In this study an explanation was sought for the disagreement among the various frequency counts which have been made of English consonants. The data for a set of ten different frequency counts were converted to IPA symbols and compared by means of the coefficient of linear correlation. It was found that the relative frequency of consonants in English is not seriously affected by the style of literary content or by the dialect of the sample and that a relatively small sample yields typical values. Differences in the general type of corpus (dictionary or running texts) and in transcription, however, cause significant discrepancies among the various studies. It is concluded that higher order frequency data are probably more relevant to mechanical speech recognition than the first order data considered in this paper.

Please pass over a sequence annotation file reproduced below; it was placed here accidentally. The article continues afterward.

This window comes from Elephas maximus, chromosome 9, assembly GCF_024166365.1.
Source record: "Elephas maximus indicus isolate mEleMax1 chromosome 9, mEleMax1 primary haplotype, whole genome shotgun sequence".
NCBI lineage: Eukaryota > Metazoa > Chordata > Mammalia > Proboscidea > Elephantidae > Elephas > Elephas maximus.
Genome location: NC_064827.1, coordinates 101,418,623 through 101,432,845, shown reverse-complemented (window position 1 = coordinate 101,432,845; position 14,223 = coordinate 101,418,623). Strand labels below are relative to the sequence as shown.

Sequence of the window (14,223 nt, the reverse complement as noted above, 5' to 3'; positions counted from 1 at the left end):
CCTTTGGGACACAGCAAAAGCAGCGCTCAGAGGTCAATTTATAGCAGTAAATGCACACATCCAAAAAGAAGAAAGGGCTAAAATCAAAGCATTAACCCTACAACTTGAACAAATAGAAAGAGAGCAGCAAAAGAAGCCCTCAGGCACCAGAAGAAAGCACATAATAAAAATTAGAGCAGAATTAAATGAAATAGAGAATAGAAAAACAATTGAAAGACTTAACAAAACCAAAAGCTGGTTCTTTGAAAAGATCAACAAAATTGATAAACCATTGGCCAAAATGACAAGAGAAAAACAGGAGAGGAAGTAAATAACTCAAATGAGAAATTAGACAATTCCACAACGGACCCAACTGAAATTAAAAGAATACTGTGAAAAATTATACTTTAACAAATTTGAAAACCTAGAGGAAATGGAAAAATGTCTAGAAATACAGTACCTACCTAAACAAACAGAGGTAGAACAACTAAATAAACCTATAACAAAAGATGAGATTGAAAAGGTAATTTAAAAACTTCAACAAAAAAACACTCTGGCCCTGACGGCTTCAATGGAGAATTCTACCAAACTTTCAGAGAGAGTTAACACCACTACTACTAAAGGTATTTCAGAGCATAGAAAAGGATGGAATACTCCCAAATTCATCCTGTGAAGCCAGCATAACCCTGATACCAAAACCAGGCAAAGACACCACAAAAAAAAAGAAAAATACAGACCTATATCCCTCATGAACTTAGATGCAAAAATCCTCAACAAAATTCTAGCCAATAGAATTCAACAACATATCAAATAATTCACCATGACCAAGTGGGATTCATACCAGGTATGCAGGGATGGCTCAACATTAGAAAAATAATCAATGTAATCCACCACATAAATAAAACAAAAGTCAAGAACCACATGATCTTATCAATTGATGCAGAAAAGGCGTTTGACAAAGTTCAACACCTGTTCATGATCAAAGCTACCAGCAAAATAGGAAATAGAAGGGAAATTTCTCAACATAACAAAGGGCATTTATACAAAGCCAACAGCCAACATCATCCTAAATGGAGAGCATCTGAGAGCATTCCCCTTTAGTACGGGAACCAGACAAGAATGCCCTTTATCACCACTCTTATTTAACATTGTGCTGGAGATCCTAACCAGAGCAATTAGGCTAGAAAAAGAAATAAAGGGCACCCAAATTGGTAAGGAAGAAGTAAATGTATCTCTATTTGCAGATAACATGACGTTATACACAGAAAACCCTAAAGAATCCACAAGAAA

ASJC Scopus subject areas
- Language and Linguistics
- Sociology and Political Science
- Linguistics and Language
- Speech and Hearing